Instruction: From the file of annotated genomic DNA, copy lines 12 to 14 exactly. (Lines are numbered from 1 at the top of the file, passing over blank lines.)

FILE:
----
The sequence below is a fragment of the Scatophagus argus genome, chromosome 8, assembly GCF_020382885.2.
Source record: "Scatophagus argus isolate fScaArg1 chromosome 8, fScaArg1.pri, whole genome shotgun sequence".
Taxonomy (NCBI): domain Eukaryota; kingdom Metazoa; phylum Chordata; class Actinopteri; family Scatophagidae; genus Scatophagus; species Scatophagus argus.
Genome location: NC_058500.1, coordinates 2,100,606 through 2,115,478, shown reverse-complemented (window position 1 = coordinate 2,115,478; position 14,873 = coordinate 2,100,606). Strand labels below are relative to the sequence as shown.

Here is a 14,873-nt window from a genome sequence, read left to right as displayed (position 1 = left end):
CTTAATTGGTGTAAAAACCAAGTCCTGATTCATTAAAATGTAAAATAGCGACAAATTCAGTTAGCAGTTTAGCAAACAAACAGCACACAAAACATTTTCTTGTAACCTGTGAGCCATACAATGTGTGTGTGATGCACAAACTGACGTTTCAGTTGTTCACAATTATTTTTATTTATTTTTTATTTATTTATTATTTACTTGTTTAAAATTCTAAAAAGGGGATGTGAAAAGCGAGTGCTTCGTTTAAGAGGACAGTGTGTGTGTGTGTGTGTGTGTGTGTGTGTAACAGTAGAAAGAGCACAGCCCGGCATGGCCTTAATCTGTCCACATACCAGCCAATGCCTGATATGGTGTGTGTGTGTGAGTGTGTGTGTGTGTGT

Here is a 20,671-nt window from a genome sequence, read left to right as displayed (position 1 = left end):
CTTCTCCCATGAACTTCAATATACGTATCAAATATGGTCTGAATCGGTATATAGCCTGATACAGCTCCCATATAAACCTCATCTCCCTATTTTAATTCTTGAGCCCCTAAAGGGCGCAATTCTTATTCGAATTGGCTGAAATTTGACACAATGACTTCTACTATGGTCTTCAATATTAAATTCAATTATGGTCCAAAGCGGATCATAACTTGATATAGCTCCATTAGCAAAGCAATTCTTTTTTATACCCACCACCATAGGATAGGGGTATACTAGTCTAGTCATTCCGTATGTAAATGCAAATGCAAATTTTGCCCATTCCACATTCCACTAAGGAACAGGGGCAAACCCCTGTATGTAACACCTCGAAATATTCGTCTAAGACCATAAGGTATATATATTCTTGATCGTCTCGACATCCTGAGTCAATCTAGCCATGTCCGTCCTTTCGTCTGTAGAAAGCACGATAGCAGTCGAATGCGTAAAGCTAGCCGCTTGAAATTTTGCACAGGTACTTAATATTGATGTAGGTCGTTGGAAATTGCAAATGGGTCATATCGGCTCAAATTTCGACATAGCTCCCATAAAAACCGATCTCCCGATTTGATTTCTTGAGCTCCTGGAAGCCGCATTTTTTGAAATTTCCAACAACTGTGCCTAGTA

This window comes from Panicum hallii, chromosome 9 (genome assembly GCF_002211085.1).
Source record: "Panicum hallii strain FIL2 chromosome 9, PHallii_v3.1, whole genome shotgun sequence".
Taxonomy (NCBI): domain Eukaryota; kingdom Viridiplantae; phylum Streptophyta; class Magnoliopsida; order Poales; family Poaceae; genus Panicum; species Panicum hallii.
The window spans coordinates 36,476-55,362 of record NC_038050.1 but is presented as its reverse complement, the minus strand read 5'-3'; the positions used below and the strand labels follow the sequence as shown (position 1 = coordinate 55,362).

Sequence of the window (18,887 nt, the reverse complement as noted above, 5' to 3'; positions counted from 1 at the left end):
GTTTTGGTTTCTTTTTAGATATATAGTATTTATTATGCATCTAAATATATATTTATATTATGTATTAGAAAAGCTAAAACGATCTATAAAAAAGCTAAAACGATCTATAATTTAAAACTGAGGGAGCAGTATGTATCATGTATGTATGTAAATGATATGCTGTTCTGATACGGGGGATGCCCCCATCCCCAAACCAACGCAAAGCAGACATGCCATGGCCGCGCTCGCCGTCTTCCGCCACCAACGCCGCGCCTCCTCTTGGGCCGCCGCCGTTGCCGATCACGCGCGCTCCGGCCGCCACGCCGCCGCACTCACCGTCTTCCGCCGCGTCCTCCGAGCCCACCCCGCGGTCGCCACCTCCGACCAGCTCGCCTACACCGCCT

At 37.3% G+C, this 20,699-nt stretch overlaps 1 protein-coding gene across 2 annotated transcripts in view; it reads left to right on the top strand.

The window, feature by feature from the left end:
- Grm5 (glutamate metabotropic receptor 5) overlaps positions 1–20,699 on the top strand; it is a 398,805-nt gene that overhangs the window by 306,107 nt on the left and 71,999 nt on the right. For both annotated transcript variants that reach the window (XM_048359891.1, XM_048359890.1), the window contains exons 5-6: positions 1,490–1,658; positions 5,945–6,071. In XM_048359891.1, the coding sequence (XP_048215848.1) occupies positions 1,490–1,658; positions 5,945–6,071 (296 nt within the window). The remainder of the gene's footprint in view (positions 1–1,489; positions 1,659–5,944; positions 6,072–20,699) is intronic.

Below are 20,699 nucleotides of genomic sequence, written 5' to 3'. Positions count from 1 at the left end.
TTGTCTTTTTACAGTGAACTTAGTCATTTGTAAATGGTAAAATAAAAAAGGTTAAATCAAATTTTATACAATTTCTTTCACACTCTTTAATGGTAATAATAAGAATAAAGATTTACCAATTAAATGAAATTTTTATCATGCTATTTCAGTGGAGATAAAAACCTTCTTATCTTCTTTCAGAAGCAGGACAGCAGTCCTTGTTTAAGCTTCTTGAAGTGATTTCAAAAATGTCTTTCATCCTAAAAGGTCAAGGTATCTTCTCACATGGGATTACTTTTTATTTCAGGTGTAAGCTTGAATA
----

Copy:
The window spans coordinates 36,476-55,362 of record NC_038050.1 but is presented as its reverse complement, the minus strand read 5'-3'; the positions used below and the strand labels follow the sequence as shown (position 1 = coordinate 55,362).

Sequence of the window (18,887 nt, the reverse complement as noted above, 5' to 3'; positions counted from 1 at the left end):
GTTTTGGTTTCTTTTTAGATATATAGTATTTATTATGCATCTAAATATATATTTATATTATGTATTAGAAAAGCTAAAACGATCTATAAAAAAGCTAAAACGATCTATAATTTAAAACTGAGGGAGCAGTATGTATCATGTATGTATGTAAATGATATGCTGTTCTGATACGGGGGATGCCCCCATCCCCAAACCAACGCAAAGCAGACATGCCATGGCCGCGCTCGCCGTCTTCCGCCACCAACGCCGCGCCTCCTCTTGGGCCGCCGCCGTTGCCGATCACGCGCGCTCCGGCCGCCACGCCGCCGCACTCACCGTCTTCCGCCGCGTCCTCCGAGCCCACCCCGCGGTCGCCACCTCCGACCAGCTCGCCTACACCGCCT